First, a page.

Youssou N’Dour and “I Bring What I Love”: An Elegaic Meditation on Faith, Islam and Music

President Obama’s speech in Cairo last week as well as the candid and heated debates in Iran during its contentious presidential election provide yet another opportunity to revisit the sterile images of Islam that dominate the discussion both in the West and throughout the Muslim world as well. That discussion is framed by Muslim terrorists or extremists on the one hand squaring off against secular but resentful populations on the other. That is one facet of a kaleidoscope, a potent one but in no way the only one.

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Enough Already with “The Trouble with Islam”

In a recent Wall Street Journal editorial titled “The Trouble with Islam,” the author regurgitated all of the familiar canards about the inherent backwardness of Islam: that the religion at core promotes violence toward unbelievers and toward women, that the Quran calls for death to the Jews, that all attempts of interfaith dialogue in the West are based on a hopeless naivete and that the violence in Iraq proves that Muslims are prone to violence.

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Peace Be Upon You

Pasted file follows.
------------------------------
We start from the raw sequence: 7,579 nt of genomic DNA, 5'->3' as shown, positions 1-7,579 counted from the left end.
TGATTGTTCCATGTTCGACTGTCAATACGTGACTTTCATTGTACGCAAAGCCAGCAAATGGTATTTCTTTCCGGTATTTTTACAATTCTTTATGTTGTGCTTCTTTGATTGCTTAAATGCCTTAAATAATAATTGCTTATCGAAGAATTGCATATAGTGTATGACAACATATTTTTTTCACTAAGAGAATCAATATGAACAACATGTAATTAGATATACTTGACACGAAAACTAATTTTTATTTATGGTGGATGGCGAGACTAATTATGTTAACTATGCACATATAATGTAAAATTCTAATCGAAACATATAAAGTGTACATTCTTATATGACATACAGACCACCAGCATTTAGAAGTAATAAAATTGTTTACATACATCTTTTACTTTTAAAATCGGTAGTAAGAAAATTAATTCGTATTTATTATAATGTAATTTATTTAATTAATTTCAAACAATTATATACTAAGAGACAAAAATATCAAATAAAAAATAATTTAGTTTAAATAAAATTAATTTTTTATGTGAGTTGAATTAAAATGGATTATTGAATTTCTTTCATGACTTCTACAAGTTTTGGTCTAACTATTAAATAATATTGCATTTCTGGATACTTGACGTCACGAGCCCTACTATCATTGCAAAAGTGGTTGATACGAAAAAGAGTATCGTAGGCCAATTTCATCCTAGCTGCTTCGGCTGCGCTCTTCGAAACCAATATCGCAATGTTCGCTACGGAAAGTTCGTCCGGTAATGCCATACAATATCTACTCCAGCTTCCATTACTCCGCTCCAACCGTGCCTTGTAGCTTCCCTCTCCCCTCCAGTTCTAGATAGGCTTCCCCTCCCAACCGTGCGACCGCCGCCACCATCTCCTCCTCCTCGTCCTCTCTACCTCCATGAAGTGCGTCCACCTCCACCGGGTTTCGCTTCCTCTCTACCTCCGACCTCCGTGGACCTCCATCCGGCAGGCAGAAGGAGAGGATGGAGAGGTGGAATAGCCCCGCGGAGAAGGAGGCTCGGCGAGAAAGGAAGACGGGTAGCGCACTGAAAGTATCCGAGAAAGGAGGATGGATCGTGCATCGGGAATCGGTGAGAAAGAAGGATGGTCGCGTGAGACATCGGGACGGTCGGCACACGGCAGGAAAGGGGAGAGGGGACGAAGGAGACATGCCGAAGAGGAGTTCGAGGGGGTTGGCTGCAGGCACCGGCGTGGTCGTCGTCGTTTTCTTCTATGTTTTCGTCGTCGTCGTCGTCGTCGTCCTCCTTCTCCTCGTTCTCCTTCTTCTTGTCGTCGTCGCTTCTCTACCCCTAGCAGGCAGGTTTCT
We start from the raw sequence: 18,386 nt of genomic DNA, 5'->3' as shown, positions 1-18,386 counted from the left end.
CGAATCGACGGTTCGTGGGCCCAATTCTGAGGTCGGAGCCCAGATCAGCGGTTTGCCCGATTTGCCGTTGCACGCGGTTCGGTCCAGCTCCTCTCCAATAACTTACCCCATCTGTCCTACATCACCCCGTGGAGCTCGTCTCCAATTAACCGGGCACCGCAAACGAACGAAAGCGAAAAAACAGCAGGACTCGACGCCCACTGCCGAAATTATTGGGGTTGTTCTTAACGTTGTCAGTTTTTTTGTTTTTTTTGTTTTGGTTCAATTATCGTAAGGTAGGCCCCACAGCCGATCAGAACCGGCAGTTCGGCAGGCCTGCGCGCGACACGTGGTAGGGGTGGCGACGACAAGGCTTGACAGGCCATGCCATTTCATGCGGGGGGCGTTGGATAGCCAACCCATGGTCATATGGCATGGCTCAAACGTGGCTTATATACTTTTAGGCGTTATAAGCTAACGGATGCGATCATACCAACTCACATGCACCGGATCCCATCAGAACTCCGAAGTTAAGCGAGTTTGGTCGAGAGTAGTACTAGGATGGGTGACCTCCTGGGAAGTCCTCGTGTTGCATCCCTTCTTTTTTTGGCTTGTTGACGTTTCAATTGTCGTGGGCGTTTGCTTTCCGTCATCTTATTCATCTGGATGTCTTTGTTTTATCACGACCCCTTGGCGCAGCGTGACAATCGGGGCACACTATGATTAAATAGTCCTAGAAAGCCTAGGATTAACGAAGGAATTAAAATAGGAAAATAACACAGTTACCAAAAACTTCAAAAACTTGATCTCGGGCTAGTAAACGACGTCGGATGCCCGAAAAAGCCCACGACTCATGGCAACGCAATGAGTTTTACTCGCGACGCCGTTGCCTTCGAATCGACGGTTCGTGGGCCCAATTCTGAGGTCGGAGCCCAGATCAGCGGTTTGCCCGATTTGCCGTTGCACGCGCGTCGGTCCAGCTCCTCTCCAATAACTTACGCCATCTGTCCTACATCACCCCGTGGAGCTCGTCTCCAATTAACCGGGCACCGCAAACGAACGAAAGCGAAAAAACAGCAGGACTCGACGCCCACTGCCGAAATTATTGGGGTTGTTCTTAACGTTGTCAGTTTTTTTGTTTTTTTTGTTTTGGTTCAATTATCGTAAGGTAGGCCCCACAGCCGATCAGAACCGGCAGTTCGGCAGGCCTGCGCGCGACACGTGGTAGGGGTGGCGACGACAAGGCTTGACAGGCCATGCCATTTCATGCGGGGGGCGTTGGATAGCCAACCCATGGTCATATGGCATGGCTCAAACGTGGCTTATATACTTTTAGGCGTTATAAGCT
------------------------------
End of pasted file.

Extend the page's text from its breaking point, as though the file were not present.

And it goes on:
Zachary Karabell talked about his book Peace Be upon You: The Story of Muslim, Christian, and Jewish Coexistence, published by Knopf. Mr. Karabell traces the historical instances of peaceful coexistence between Muslim, Christian, and Jewish people. The author contended that throughout the past fourteen centuries the different faiths have found common ground; from peaceful debate amongst scholars in the courts of the caliphs in Baghdad to medieval Spain where Jewish sages, Muslim philosophers, and Christian monks translated the meaning of God together. The author argued that the current state of religious tensions are solvable if one studies the past. Mr. Karabell responded to questions from the audience.

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Beyond the Riots

As hard as it is to divert attention from the Cheney train-wreck this week, compared to his misuse of buckshot, the worldwide riots over the now-infmamous Danish cartoons is surely the more important story. Forget for a moment that much like the uproar over “The Satanic Verses” more than fifteen years ago, many of those protesting did not actually see the cartoons. Their publication was astutely used by extremists and by the governments of Syria and Iran to fan anti-Western flames and distract attention from their own manifold failings.

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Misunderstanding Islam

In the wake of September 11, the reading interests of the American public have changed. To a lesser extent, so have the interests of readers throughout the Western world. This may not rank as one of the more significant consequences of the attack on the Pentagon and the World Trade Center, but it does reflect a new awareness on the part of millions of people--an awareness of just how ignorant they have been about Muslims.

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